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These Are America’s Best Cities For Cycling (If You Forget About The Weather)

Turns out that a lot of cities you might not want to bike in for many months a year are making biking as easy as possible.

If your city is a good place for cycling, it likely has plenty of bike lanes, not too many hills, allows cyclists to get to destinations without leaving the saddle, and has higher rates of commuting-by-bike (because the more people who cycle to work, the safer roads become). Or, at least, those are the criteria that Walk Score uses for its ranking of most cycling-friendly cities in America.

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Among bigger cities, Minneapolis scores highest, followed by San Francisco, Portland (Oregon), Denver, and Boston. These cities all received at least 70 points out of 100 across the four criteria, with Minneapolis way out ahead. It got 81.3 points–six more than San Francisco–even though, in fairness, it’s a very cold place to cycle during the winter (weather didn’t figure in the ranking).

Minneapolis, MNFlickr user Thirteen Of Clubs

Walk Score, which is now part of the Redfin real estate company, ranks a total of 154 cities. Among places of all sizes, Cambridge, Massachusetts, comes out highest, with a biking nirvana-like score of 92.8 points (again no allowance for its recent brutal winter, though). It’s followed by Davis and Berkeley, in California, and Boulder, in Colorado, which gets 86.2 points (also pretty snowy). Minneapolis ranks seventh across all cities.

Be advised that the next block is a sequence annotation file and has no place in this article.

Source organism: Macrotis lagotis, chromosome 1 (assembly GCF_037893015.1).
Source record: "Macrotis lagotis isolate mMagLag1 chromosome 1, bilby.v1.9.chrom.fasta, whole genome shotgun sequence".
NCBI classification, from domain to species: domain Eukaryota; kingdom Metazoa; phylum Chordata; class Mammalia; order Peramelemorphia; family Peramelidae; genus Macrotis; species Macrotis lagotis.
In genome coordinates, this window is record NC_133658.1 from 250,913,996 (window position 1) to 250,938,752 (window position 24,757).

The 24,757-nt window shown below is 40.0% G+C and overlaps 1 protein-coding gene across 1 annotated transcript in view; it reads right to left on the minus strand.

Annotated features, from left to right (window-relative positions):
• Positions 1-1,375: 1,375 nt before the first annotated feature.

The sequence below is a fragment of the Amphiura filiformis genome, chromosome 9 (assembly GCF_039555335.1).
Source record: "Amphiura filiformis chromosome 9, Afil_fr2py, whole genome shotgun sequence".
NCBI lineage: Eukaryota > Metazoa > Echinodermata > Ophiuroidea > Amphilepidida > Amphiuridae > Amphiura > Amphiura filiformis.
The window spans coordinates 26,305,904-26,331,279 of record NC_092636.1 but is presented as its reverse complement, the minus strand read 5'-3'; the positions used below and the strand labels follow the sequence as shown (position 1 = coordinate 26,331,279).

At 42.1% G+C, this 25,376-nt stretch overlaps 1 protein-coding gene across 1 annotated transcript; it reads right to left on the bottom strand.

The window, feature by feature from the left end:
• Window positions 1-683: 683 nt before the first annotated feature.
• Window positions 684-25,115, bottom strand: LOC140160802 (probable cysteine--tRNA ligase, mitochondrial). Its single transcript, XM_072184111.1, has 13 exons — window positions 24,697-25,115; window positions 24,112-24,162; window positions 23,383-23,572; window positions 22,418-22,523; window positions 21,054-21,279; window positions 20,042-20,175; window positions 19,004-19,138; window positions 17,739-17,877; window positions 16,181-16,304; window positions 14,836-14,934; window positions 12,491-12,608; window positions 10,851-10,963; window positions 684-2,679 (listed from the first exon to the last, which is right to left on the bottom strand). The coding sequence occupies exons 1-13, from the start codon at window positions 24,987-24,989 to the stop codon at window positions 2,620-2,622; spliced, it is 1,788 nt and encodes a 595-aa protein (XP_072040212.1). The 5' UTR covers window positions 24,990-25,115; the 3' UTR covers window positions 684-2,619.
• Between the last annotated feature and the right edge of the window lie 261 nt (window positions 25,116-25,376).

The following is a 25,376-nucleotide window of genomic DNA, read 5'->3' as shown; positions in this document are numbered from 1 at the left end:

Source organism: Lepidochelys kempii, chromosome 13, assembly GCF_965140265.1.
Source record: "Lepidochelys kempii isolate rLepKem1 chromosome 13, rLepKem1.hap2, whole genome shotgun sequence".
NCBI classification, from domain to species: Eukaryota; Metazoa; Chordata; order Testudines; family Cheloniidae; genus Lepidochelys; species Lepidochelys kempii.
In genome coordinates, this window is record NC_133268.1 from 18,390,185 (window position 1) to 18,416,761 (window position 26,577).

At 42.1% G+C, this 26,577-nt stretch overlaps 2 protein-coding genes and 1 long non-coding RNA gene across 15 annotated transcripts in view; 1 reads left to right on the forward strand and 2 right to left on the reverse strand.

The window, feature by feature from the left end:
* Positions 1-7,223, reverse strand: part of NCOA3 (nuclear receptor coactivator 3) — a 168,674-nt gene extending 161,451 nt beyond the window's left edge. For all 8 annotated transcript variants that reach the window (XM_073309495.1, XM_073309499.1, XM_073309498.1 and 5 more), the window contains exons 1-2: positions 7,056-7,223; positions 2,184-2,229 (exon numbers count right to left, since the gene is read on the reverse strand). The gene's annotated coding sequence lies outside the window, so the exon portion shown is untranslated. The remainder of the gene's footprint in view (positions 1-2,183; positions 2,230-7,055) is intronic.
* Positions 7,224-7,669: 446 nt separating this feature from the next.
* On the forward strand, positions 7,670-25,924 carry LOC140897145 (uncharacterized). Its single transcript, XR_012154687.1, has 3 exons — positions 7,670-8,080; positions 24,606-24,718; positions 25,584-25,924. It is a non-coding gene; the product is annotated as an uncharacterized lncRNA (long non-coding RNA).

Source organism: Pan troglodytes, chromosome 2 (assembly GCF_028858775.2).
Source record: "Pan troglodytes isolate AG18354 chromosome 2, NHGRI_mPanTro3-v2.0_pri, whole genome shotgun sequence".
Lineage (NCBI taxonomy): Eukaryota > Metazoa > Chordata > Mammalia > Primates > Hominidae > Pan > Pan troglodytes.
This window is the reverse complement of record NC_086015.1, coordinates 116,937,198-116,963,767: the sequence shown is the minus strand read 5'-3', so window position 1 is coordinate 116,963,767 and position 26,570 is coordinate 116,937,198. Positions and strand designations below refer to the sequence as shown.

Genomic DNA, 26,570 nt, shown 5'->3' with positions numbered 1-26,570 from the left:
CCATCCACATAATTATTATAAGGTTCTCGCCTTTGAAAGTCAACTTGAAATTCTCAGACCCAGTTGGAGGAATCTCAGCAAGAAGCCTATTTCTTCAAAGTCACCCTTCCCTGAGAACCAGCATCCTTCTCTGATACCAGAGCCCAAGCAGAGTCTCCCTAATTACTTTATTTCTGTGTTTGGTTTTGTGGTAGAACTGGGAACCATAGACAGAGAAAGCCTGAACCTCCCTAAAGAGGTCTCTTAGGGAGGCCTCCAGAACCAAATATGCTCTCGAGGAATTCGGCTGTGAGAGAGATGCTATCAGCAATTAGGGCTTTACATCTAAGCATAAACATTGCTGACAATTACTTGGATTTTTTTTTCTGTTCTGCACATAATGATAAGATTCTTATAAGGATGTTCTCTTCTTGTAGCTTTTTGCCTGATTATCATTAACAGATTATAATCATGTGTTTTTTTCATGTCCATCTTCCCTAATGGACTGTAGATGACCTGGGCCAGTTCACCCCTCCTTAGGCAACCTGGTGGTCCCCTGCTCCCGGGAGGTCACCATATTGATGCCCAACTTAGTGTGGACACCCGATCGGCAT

At the other end, many of the worst performing cities are in the South. Birmingham, Alabama is in last place (28.6 points), with Chattanooga, Tennessee, and Harker Heights, Texas, not much better. Those places’ low commuting rates are not surprising: they haven’t invested in bike lanes and destination-continuity nearly as much as the nation’s leading cities.

The top 20 cities saw an average increase of two points compared with their 2013 scores. And some have improved much more than that. For example, Chicago, which now ranks in 25th place overall with 70.2 points, has seen its numbers rise by almost nine points. Walk Score attributes that mainly to improved bike infrastructure, including the Divvy bike share scheme and a string of new bike lanes.

See the full rankings here.

About the author

Ben Schiller is a New York staff writer for Fast Company. Previously, he edited a European management magazine and was a reporter in San Francisco, Prague, and Brussels.

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